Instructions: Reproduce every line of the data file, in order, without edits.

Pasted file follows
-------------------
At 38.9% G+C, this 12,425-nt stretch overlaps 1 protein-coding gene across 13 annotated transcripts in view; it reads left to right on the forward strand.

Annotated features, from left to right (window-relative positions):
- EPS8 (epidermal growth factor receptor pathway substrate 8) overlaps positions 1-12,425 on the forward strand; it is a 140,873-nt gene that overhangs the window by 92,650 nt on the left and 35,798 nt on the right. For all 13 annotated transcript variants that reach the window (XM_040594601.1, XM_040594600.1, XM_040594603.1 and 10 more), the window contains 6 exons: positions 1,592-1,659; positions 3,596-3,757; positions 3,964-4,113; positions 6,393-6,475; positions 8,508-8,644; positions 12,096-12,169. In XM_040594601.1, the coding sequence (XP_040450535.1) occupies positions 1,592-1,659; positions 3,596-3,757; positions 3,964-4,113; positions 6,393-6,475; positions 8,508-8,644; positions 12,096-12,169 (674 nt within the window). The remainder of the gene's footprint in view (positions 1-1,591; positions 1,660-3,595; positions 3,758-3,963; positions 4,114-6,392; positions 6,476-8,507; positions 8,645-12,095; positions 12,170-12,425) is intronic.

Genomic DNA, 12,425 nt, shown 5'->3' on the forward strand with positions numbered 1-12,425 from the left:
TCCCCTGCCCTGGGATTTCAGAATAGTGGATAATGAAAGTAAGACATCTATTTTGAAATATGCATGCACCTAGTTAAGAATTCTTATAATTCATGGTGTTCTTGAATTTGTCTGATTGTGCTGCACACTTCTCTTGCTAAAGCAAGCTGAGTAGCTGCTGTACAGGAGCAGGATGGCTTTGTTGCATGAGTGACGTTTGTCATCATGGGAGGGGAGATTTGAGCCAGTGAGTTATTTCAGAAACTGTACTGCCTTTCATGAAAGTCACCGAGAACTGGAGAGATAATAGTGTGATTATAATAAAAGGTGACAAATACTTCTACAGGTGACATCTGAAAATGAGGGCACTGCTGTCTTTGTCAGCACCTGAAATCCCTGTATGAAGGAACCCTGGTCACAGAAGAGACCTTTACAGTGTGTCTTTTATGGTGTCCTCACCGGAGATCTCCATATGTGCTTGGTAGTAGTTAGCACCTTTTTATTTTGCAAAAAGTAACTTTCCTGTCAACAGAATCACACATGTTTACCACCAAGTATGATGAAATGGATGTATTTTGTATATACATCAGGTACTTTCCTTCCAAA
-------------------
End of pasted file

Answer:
At 38.9% G+C, this 12,425-nt stretch overlaps 1 protein-coding gene across 13 annotated transcripts in view; it reads left to right on the forward strand.

Annotated features, from left to right (window-relative positions):
- EPS8 (epidermal growth factor receptor pathway substrate 8) overlaps positions 1-12,425 on the forward strand; it is a 140,873-nt gene that overhangs the window by 92,650 nt on the left and 35,798 nt on the right. For all 13 annotated transcript variants that reach the window (XM_040594601.1, XM_040594600.1, XM_040594603.1 and 10 more), the window contains 6 exons: positions 1,592-1,659; positions 3,596-3,757; positions 3,964-4,113; positions 6,393-6,475; positions 8,508-8,644; positions 12,096-12,169. In XM_040594601.1, the coding sequence (XP_040450535.1) occupies positions 1,592-1,659; positions 3,596-3,757; positions 3,964-4,113; positions 6,393-6,475; positions 8,508-8,644; positions 12,096-12,169 (674 nt within the window). The remainder of the gene's footprint in view (positions 1-1,591; positions 1,660-3,595; positions 3,758-3,963; positions 4,114-6,392; positions 6,476-8,507; positions 8,645-12,095; positions 12,170-12,425) is intronic.

Genomic DNA, 12,425 nt, shown 5'->3' on the forward strand with positions numbered 1-12,425 from the left:
TCCCCTGCCCTGGGATTTCAGAATAGTGGATAATGAAAGTAAGACATCTATTTTGAAATATGCATGCACCTAGTTAAGAATTCTTATAATTCATGGTGTTCTTGAATTTGTCTGATTGTGCTGCACACTTCTCTTGCTAAAGCAAGCTGAGTAGCTGCTGTACAGGAGCAGGATGGCTTTGTTGCATGAGTGACGTTTGTCATCATGGGAGGGGAGATTTGAGCCAGTGAGTTATTTCAGAAACTGTACTGCCTTTCATGAAAGTCACCGAGAACTGGAGAGATAATAGTGTGATTATAATAAAAGGTGACAAATACTTCTACAGGTGACATCTGAAAATGAGGGCACTGCTGTCTTTGTCAGCACCTGAAATCCCTGTATGAAGGAACCCTGGTCACAGAAGAGACCTTTACAGTGTGTCTTTTATGGTGTCCTCACCGGAGATCTCCATATGTGCTTGGTAGTAGTTAGCACCTTTTTATTTTGCAAAAAGTAACTTTCCTGTCAACAGAATCACACATGTTTACCACCAAGTATGATGAAATGGATGTATTTTGTATATACATCAGGTACTTTCCTTCCAAA